As for the level of sexuality in some Romance… Well, I don’t personally have a problem with it, as long as it’s kept tasteful.  Personally, I’m not by nature a physically demonstrative person when my emotions are truly engaged.  Instead, I’m more likely to get quiet and retreat inside my shell.  Am I afraid of my own emotions, sometimes?  Hell, yes.  I’m afraid of getting hurt, of being taken advantage of, because I care too much, or give too much.  Once the floodgates open, it’s often difficult to stop the emotions, and I’ve got a long history of pain caused by letting others actually see what they mean to me.  So, instead, I either get very quiet, or I turn into a clown.  People may think nothing bothers me, that I’m either aloof or goofy. Truth is, I’m neither.

There are many times I’ve been accused of being too logical and not at all romantic. Truth is, while it’s easy to express and explore my romantic side on paper, I’m far less comfortable expressing it in real life. Not because it’s not there, but because what’s missing is trust. I have a long history with broken trust, and early experience with overwhelming physical trauma. Both have made me hesitant toward physical contact, and even more hesitant toward reaching out to others, emotionally. So, I turned my attention toward writing about relationships that are troubled, but capable of overcoming that trouble. I write strong women with damaged trust and a desire to fix their own lives — sometimes even a desire to not even let anyone else into their lives. I write strong men who are secure and strong enough to show the heroine how important she is to him, and let her be an active partner, not just a window-dressing prize to be rescued.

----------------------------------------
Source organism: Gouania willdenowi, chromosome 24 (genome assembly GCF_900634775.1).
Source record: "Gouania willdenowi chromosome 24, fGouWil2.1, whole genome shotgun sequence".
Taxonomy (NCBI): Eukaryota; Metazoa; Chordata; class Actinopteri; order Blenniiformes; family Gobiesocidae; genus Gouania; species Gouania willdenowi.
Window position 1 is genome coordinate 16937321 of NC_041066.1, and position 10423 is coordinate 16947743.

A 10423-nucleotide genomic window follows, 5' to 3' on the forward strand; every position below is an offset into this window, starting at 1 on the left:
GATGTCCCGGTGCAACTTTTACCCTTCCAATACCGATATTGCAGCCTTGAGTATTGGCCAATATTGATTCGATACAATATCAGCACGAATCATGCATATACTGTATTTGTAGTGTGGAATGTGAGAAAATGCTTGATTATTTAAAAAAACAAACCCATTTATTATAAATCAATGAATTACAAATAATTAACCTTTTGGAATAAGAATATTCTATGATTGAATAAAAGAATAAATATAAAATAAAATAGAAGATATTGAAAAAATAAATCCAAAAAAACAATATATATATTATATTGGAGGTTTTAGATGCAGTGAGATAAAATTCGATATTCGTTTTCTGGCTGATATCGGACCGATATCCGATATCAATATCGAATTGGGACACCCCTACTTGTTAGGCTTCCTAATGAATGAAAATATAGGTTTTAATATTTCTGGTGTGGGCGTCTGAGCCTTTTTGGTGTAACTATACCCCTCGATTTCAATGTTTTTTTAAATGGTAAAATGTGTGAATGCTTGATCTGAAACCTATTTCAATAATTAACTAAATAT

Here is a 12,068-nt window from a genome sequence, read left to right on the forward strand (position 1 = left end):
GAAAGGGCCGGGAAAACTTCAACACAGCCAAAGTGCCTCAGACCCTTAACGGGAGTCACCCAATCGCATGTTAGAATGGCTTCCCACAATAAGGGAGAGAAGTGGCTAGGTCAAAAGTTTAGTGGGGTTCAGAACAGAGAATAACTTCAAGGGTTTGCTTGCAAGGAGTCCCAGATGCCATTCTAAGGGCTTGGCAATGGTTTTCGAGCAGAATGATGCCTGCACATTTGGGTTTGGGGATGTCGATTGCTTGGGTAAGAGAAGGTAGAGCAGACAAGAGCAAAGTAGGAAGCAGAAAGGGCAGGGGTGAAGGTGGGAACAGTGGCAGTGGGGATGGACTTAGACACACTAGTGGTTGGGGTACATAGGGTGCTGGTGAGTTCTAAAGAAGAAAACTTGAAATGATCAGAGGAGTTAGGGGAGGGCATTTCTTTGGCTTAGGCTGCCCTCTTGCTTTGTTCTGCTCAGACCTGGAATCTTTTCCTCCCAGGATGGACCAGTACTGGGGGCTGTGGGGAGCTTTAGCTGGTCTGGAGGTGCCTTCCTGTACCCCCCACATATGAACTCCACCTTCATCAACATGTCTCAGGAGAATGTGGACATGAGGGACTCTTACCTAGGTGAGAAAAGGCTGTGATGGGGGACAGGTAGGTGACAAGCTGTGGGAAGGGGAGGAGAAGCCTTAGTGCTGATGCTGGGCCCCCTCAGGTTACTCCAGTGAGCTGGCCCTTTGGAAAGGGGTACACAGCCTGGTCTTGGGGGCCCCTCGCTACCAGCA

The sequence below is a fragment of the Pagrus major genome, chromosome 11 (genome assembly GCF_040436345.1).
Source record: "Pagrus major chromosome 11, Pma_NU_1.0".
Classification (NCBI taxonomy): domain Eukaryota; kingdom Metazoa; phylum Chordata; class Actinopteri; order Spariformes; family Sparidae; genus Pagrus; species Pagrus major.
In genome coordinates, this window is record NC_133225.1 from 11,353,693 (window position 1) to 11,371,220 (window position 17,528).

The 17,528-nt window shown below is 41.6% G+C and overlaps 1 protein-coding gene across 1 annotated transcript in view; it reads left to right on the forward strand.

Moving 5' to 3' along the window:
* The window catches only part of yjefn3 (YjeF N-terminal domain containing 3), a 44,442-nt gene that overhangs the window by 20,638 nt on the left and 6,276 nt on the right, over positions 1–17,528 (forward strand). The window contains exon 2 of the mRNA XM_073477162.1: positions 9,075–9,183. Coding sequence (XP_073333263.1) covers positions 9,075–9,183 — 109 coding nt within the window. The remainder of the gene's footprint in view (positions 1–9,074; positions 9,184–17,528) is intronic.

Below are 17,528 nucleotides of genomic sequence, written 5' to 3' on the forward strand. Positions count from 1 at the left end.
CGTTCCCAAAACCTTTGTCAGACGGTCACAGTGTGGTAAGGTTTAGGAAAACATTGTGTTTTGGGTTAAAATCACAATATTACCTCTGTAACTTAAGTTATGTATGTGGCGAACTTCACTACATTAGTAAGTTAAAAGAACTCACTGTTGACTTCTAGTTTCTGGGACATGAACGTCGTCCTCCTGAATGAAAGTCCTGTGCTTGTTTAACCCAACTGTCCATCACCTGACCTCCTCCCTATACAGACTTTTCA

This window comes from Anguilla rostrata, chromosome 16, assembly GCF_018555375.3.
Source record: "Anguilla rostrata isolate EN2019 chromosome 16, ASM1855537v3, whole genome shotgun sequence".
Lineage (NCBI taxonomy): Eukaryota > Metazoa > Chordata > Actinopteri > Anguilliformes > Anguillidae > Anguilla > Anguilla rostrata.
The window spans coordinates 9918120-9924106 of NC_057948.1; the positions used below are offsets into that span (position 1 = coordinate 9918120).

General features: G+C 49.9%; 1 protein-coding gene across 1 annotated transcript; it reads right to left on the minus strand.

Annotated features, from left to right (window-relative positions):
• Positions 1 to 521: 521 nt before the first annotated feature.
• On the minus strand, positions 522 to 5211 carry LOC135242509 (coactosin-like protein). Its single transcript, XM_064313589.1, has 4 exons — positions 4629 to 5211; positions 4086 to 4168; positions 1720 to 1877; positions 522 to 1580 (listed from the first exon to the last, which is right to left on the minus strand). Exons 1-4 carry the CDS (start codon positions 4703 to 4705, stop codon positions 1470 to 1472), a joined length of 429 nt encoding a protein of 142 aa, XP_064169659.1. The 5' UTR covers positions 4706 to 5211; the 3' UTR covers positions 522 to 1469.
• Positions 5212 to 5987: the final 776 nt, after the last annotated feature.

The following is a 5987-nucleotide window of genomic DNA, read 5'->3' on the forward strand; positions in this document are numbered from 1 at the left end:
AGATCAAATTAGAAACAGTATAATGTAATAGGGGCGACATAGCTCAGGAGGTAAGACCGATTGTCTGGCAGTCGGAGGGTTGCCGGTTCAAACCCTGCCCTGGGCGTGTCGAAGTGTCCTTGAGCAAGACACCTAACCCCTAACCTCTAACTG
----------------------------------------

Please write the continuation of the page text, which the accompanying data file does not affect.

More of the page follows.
This is what it means, to me, to write Romance.

The Creation of an Author, Part 2: Facing the Fears and Doubts

Lately, I’ve been considering the fact that, in terms of my knowledge of the publishing industry and how it works, I don’t know anything, really. I know books. I know research. I know what makes the one become the other. Basically, I know the creative end of things. But I don’t know how to sell.

It’s not that I can’t talk about my work. I can talk about my books and ideas until I’m blue in the face (and everyone else is suitably bored to tears, too, I’m sure), but selling myself or my work? That’s not something I’m very familiar with or good at — particularly the former. I’m terrible at selling myself or playing myself up. I’m more likely to point out my flaws and faults than the things I’m good at.

I keep hearing how I need to be more aggressive about my advertising, and my promotion. Truth is, I don’t know how. While I can and will stand up and shout down the whole world on someone else’s behalf, when it becomes about standing up for and talking about myself, I’m just as likely to not make a peep. Even the “behind the scenes” glimpses I give you all, here, are extremely difficult to write. I spend more time questioning whether or not I should, whether or not it’s worthwhile, than any other part of it.

There’s a reason for this. I’ve spent too many years trying to not be noticed. I spent a childhood abused and ridiculed by my peers, and feeling never quite good enough for my family’s expectations. I learned to hide behind my written words and my cheerful, agreeable disposition, to bury myself in something other than the pain that confronted me on a daily basis. I never believed I was worth standing up for, and even after all these years, I still haven’t quite found the guts to become an in-your-face selling machine. I’m way too afraid of being outright rejected again, in a way that has the potential to destroy me.